bill regulating education on slavery called “outright censorship” | News
OKLAHOMA CITY – An Oklahoma lawmaker says he wants to put the teaching of slavery in America “in context,” but one of the country’s leading historians, after reading the bill, called it “radical legislation” which amounts to outright censorship.
State Representative Jim Olsen, R-Roland, said Bill 2988 bans the teaching of slavery in public schools and universities in Oklahoma in a way that might lead one to believe that America is worse than other nations in history or that one race is a unique victim or oppressor. . He said anyone, if they trace their lineage far enough, will eventually find slave owners in their family tree.
He also said his bill did not prohibit someone from teaching that slavery existed in America, but prohibited the teaching of Project 1619, which his supporters said is intended to “reframe history. of the United States by marking the year that the first American slaves arrived on Virginia soil as our founding date of the nation.
â(Slavery) is a common problem for mankind,â said Olsen. âThis is not to excuse America or the evil of American slavery, but some of the people behind this type of program, they really hate America. And if you teach America with only its flaws and flaws out of context, then young people grow up hating America.
He said the important thing is to teach slavery in context, noting America was guilty of slavery but other nations and cultures were guilty as well. He said that of all the slave trade from Africa, America received only 3%.
âThe important thing is just to teach it in context, not to deny our own guilt, but not to present it in a way that America is more guilty than all the other nations,â Olsen said.
He acknowledged that mostly blacks were enslaved in America and owned by whites, but said there were also African American and Native American slave owners.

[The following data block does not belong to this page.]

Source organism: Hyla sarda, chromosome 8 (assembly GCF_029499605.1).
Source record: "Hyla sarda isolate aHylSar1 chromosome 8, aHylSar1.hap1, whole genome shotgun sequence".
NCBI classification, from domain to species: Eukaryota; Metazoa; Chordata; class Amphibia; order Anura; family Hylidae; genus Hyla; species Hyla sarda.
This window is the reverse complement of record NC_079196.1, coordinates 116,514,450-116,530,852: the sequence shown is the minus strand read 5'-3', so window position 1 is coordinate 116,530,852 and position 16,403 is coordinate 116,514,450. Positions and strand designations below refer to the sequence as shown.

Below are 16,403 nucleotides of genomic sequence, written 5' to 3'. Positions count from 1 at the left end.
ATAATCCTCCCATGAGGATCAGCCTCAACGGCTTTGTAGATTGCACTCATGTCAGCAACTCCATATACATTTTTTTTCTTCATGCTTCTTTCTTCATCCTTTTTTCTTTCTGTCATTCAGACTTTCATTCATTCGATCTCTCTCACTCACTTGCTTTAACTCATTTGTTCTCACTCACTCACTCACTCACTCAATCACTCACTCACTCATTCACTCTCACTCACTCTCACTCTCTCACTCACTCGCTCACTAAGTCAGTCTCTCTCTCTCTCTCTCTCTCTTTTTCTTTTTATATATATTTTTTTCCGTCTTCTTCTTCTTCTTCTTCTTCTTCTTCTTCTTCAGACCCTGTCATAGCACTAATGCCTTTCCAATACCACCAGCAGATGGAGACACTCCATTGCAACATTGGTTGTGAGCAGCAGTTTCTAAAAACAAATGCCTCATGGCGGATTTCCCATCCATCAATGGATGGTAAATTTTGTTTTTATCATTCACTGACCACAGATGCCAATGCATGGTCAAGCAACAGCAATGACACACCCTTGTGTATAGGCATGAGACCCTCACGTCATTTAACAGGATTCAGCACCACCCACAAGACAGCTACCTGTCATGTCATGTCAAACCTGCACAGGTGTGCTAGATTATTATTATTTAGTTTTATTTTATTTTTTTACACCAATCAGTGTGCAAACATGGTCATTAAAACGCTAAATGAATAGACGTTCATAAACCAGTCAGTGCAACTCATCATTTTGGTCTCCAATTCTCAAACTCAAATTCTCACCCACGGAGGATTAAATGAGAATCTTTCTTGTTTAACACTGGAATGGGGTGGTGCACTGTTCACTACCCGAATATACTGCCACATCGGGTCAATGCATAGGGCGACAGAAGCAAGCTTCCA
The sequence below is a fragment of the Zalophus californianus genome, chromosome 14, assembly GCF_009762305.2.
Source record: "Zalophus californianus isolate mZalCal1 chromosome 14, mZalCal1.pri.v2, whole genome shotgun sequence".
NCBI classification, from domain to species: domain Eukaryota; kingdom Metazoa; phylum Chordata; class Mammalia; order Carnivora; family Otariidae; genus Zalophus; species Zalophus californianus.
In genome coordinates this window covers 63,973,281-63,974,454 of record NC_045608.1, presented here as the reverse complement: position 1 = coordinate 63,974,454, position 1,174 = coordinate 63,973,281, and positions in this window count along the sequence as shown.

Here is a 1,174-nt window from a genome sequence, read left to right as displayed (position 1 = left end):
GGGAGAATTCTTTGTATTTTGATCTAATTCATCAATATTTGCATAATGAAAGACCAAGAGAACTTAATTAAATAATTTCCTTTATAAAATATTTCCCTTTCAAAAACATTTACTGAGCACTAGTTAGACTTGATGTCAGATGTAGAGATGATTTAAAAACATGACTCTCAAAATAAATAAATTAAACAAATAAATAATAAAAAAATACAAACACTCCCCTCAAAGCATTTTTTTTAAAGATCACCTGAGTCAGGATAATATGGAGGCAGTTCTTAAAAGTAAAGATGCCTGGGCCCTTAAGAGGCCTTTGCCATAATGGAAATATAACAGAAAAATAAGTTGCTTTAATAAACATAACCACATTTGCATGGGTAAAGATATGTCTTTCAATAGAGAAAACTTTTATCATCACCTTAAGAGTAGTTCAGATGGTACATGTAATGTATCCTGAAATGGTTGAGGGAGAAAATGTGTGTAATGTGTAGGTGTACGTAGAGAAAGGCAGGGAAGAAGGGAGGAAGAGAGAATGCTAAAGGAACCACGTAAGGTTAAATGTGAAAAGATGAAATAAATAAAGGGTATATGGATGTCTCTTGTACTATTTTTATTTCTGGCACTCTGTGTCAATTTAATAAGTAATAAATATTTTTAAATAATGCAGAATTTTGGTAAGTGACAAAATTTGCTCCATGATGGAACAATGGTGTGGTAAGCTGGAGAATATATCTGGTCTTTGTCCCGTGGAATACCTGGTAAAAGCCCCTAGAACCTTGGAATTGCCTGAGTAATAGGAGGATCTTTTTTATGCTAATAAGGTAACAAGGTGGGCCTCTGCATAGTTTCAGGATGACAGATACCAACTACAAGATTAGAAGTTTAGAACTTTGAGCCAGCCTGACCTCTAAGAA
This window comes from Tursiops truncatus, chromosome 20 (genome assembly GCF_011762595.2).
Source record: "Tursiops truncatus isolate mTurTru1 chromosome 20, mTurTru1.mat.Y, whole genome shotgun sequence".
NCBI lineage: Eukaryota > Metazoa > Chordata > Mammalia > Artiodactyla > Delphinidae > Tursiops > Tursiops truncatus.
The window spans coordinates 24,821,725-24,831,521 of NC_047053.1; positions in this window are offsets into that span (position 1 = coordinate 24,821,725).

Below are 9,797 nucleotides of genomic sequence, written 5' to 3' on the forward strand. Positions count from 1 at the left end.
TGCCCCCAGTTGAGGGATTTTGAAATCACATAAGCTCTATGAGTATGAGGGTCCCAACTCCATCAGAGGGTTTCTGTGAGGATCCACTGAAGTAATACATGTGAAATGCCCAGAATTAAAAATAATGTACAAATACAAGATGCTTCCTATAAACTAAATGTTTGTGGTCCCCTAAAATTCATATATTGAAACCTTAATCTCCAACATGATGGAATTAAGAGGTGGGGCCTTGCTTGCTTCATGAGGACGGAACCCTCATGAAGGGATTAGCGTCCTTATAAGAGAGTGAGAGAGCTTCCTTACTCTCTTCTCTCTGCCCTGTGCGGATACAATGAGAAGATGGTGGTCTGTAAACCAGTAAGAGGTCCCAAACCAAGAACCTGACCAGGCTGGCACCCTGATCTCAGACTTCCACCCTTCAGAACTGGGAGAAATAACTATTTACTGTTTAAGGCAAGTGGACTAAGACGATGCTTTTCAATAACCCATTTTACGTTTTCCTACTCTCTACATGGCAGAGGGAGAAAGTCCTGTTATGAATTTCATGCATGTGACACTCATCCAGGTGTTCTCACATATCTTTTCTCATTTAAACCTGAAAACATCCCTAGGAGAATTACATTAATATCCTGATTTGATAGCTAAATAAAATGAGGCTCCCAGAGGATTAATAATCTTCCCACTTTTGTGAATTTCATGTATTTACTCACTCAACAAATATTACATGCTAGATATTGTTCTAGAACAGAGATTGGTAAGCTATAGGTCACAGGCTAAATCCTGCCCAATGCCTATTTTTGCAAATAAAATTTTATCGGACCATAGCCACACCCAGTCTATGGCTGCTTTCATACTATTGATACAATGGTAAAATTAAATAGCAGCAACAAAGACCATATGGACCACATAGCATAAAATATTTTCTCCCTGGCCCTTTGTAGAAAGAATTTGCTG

He said the measure, which he says is the first of its kind, has garnered strong support among his colleagues. He also said a similar measure was in the works in Missouri.
“It’s very difficult for a teacher to teach slavery without pointing out that in the United States (or) in the areas that would become the United States, it was usually the whites who enslaved black people,” he said. said James Grossman, executive director of the American Historical Association. “It’s a fact, not an interpretation.”
Grossman, author of books on the black experience in America, said the measure is “radical legislation” that is either designed to indoctrinate Oklahoma students with a notion of history that is bogus or to leave aside some of the most important aspects of the story.
He said 10 million Africans were abducted from Africa, and many of them died in the passage that brought them to the Western Hemisphere. Yes, slaves were not only brought to the United States, but also to the Caribbean and Brazil, and Europeans enslaved Africans as well, and Africans enslaved each other. But he said that doesn’t change the fact that Americans have bought and sold people of African descent.